Wind: Westerly, to 8 knots
Swell: almost none
Current: at JS, none
Launch point: Middle Groyne
Participants: eyetag, richmond, whalebait, tarzan (+2), kahuna, beejay, stormin, gemini, mangrove-mac (first trip), stretch, sunshiner
This TR will be in two parts, with Richmond covering the early starters/SR guys and I the Jew Shoal guys. Tarzan may be able to provide some info on his trio who travelled independently and turned up at JS after some touring.
An early morning email from mangrove-mac indicated that he would be at Middle Groyne for a 0700 launch so I opted to wait for him and show him the ropes, especially as he had a bad experience the first time he tried to join us and we didn’t know he was coming.
The cars rolled in, and the yaks were unloaded and trundled off to the beach. Except for beejay of course who trundled his yak from his Hastings Street overnight accommodation. The early shift headed for SR and would have been there by the time I got to the carpark. One of the great things about kayak fishing is that no one has to depend on anyone else to get going and that’s the way it was this morning, with individuals and small groups launching as they were ready. Launch was easy, of course.
Mangrove-mac duly turned up (from Gympie) and to my surprise I recognized him. It turns out that we knew each other in Brisbane about 20 years ago.
There was a small delay on the beach when mangrove realized his paddle wasn’t there at launch time. I was wondering how he was going to get to Jew Shoal but didn’t like to pry. A short journey back to his car fixed this minor matter and soon we were launched and heading for Jew Shoal.
As we approached the shoal I could see a flotilla of small boats out there, about four stinkies and the rest kayaks, all clustered near the Pinnacles. Fortunately I’d headed for the western edge because of the westerly breeze so there was enough space for mangrove and me to cast our SPs.
The drift was perfect but the fish just weren’t there or weren’t biting. Other than one significant fish, the crew out at SR weren’t doing any good either. Intermittent and solitary splashes all over the shoal indicated the presence of mac tuna but other than this there was little sign of fish. Stretch bagged a bonito, beejay a nice grassy about 45cm and stormin knocked off a mac tuna. My drifts were barren and I don’t think anyone else out there caught anything of note (but would be interested to hear if I’m wrong).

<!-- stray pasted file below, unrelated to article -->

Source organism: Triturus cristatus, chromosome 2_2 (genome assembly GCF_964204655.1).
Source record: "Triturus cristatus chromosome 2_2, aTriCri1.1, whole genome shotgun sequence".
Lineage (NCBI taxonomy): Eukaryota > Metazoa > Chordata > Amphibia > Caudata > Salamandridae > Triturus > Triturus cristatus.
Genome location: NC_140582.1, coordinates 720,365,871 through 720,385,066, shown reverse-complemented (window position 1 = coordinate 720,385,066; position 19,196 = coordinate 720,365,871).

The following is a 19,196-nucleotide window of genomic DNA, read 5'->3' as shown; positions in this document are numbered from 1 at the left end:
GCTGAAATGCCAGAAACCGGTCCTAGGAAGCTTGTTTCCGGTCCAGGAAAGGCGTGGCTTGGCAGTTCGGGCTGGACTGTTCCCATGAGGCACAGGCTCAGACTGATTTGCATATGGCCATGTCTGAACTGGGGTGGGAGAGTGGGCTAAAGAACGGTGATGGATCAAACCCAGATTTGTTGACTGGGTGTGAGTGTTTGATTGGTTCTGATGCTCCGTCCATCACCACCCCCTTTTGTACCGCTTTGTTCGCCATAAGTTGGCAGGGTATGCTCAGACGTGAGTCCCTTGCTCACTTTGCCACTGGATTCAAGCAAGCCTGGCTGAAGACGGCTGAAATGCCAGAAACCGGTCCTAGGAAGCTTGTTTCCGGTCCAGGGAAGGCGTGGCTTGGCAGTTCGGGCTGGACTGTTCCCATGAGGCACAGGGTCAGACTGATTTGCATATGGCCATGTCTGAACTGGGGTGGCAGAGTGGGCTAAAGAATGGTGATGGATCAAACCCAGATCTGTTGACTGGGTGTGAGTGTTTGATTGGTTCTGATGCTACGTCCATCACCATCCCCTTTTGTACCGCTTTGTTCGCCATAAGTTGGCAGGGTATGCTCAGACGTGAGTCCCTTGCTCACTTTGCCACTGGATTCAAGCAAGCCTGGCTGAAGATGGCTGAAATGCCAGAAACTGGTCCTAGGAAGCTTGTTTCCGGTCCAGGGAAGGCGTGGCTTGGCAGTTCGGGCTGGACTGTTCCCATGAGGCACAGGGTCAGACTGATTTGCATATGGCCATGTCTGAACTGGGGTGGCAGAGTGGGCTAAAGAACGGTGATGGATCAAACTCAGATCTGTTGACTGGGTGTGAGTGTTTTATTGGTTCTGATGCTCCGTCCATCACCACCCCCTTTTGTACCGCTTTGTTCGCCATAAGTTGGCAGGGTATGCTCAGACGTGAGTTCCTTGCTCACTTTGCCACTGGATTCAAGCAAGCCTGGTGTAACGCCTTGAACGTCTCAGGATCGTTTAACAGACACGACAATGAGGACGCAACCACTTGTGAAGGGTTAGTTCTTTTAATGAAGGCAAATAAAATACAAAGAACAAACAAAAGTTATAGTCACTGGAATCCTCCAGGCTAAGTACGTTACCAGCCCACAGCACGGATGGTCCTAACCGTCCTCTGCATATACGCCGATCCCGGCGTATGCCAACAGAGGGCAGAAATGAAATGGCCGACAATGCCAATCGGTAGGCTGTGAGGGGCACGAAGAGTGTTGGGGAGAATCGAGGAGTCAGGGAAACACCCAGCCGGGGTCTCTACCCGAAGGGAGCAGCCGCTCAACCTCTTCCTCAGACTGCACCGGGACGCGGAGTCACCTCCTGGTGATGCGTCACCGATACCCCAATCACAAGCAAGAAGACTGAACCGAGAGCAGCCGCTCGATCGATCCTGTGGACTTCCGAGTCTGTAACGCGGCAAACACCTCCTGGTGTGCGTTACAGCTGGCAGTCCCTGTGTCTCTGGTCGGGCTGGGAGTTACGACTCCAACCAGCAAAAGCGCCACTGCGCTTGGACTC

At one stage I noticed that tarzan was coming toward me so I yelled out a greeting to him only to find it was not tarzan but his brother, who, on closer examination has much more hair, but the same hat and the same yak tarzan was in last time I saw him. Aidan pointed out tarzan in the near distance, his familiar back pack on now that he was back on his submersible ski.
After near two hours of fruitless working of the SP without even a touch I announced my intention to head off back to the beach. Besides, it was cool out there, with the westerly still banging on.
At this stage I knew that the SR crew was working its way back to Middle Groyne also so I planned to RV with these hardy souls on the beach. And we timed it really well with eyetag, whalebait and richmond hitting the beach right behind me.
Carlton, though not a participant today, was standing on the end of the groyne with camera, no doubt hoping to photograph some poor bugger getting smashed. Of course, no chance today Carlton, and everyone cruised in as if we were coming ashore at Lake McDonald. Carlton did take a nice beach pic, however.
I understand from carlton that tarzan’s trio had already returned so didn’t get a chance to talk with him and them.
The one significant and magnificent fish was shown around, drooled over and measured and found to be a record. But I’ll let Richmond and anyone else closely involved with that event tell that story.
Well, we had the fish outnumbered today but it was still a great day on the water. Thanks for coming along guys, and see you next time.
Gemini's GPS track map from Jew Shoal.
Eyetag's Coral Trout by Richmond
I pulled into the Middle Groyne car park at about 5.15am to see a ute parked in Eyetag's preferred spot.
I readied my yak and launched about 5.30am then I jumped on the radio and called Eyetag to see if it was in fact his car. I made contact with Ian who had launched at 4.45am. He was at A-Bay heading to Sunshine Reef. I told him I was heading to Sunshine also and that I'd see him soon.
It was a nice paddle out with the 5/10 knot westerly wind at my back. After rounding the headland I aimed for the northern end of Sunshine Reef. Ian was a little to the north. When we made contact he came in closer and we fished together in the general area of A-Bay Reef.
Things were pretty slow, the wind was gusting to 10/12 knots at times, there wasn't any current to speak of but the wind made it a little difficult.
Ian was getting a few bites here and there. He managed a keeper Squire and a nice Flounder, he also picked up a small Maori Cod and a good size Eastern Scorpion Cod.
I decided to add more weight to my floating prawn bait. I had instant success with a few bites, I then boated a small but legal Venus Tuskfish.
It was then that I heard Ian's whoops of joy. "It's a Trout, it's a Trout!" The fish whisperer had struck again.
I went over to take a few photos, it was a beautiful fish, 58cm long. Ian was rapt, and I was rapt for him. A new Noosa Yakker record and Ian's first coral trout out of the yak. Well done mate, top fish.
After that excitement we continued fishing for no more joy. We got a few touches on our soft plastics but the gold old prawn caught the fish today. We decided to call it a day, Whalebait joining us for the paddle back in to the beach where we were met by a very flat and high tide beach landing.
Another nice day on the water, when are we going next?